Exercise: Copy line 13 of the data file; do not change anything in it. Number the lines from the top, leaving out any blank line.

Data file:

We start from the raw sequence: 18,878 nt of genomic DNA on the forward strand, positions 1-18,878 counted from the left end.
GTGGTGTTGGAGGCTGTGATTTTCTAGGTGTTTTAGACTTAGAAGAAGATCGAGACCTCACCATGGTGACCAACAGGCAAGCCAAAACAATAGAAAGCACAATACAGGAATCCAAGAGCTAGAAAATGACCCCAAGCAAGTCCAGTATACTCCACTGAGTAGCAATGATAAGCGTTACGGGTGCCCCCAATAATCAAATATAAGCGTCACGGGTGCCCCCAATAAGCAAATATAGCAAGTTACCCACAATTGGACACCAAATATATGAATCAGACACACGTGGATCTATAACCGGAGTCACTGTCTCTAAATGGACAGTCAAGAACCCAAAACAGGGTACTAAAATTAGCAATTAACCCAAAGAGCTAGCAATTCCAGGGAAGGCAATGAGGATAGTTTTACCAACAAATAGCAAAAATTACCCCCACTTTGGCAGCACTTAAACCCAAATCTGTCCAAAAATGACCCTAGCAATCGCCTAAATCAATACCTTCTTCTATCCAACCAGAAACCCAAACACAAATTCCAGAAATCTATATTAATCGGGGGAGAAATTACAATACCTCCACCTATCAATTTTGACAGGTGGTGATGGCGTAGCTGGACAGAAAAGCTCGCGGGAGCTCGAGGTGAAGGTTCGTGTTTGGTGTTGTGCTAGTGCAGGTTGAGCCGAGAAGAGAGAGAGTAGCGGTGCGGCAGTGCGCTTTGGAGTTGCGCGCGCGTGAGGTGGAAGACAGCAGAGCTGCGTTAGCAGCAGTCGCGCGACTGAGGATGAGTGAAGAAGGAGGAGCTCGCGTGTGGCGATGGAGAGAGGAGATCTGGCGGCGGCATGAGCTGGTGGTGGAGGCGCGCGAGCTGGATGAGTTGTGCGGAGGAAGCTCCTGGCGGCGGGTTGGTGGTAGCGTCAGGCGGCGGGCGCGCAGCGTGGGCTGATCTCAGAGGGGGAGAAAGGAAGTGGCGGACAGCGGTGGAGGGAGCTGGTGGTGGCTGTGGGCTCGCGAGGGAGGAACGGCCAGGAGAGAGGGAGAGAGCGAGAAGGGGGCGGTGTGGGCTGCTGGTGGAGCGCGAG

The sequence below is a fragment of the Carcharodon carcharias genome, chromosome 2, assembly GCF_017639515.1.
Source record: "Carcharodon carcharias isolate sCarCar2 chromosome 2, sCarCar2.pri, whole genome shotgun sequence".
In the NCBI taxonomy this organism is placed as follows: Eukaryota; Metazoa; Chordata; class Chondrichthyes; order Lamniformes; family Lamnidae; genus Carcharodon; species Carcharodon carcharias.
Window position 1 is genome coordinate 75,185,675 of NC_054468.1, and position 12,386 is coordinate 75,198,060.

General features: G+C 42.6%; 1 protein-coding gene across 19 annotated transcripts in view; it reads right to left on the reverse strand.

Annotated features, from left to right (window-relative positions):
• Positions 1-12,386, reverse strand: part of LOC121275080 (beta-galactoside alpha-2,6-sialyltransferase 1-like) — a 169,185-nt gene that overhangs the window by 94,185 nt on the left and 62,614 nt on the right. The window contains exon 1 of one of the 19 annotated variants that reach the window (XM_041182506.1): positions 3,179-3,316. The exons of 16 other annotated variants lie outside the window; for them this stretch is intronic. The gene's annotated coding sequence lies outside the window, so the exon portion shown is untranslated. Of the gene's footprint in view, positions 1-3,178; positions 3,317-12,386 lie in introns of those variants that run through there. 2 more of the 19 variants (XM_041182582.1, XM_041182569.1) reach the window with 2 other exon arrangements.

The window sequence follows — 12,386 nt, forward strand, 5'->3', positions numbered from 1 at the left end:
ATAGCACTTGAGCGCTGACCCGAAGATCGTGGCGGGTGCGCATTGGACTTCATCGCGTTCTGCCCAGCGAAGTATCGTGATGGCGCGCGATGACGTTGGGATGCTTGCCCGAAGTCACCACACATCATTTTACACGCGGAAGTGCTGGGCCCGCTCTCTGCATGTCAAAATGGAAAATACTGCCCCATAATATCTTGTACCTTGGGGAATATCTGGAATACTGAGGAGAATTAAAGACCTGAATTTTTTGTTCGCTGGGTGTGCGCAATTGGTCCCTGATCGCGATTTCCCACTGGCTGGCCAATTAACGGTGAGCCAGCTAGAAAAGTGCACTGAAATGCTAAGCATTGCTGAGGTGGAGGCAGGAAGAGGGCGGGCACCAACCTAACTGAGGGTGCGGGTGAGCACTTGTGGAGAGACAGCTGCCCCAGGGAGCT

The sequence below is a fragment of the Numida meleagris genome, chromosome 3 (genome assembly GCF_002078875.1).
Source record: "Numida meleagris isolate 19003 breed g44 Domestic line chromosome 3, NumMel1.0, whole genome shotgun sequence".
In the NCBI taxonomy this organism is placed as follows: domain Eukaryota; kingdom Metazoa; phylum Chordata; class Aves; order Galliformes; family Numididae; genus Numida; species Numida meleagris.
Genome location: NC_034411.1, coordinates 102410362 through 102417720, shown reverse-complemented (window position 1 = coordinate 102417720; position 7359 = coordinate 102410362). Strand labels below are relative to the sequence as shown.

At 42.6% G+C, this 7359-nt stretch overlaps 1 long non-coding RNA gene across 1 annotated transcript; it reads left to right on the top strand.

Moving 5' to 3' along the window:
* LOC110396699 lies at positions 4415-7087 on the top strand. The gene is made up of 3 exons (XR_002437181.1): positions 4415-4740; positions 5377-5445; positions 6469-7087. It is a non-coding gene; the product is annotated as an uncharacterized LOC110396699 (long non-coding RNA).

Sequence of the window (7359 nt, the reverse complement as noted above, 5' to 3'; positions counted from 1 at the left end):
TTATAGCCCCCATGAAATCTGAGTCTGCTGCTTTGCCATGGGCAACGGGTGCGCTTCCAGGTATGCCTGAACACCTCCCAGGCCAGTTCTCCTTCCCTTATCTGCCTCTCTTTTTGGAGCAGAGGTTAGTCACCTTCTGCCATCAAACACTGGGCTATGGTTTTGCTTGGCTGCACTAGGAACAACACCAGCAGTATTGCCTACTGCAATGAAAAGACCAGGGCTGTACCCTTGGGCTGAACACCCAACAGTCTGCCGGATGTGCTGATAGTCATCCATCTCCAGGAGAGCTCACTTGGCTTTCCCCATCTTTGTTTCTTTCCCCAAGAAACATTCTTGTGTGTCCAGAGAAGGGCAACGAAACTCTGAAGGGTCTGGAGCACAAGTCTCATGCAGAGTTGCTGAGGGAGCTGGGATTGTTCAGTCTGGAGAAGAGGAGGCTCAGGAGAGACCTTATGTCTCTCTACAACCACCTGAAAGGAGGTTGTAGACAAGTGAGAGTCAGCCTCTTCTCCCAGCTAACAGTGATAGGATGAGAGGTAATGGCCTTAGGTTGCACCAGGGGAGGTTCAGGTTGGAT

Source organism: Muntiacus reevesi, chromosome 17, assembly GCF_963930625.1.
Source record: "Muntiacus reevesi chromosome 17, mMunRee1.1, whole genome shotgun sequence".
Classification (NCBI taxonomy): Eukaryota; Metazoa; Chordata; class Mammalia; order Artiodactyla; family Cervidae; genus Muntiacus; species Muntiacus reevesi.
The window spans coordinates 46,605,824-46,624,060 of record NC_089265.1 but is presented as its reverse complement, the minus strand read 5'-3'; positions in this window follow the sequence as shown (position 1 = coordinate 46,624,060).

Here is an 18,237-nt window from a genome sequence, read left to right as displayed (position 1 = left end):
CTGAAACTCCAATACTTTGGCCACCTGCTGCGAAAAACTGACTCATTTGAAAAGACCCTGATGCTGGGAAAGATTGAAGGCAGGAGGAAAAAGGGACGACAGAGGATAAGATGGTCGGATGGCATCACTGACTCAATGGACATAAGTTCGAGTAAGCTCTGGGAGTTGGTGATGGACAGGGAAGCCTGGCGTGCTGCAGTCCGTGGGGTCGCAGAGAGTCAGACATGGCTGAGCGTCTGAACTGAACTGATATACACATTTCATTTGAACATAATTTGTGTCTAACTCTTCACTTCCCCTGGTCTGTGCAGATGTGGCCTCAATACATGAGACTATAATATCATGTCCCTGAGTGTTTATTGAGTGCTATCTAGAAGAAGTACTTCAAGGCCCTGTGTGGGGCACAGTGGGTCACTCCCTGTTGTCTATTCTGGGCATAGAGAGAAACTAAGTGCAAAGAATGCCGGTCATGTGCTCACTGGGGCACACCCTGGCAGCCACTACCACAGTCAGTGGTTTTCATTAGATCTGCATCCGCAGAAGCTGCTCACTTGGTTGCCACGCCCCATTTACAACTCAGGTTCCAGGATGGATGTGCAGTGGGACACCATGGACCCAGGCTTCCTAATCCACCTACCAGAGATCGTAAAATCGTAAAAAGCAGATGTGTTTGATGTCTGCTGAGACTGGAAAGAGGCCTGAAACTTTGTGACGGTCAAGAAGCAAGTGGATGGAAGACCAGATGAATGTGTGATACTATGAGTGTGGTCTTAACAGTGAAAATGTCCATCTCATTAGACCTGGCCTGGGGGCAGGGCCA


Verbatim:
Source record: "Numida meleagris isolate 19003 breed g44 Domestic line chromosome 3, NumMel1.0, whole genome shotgun sequence".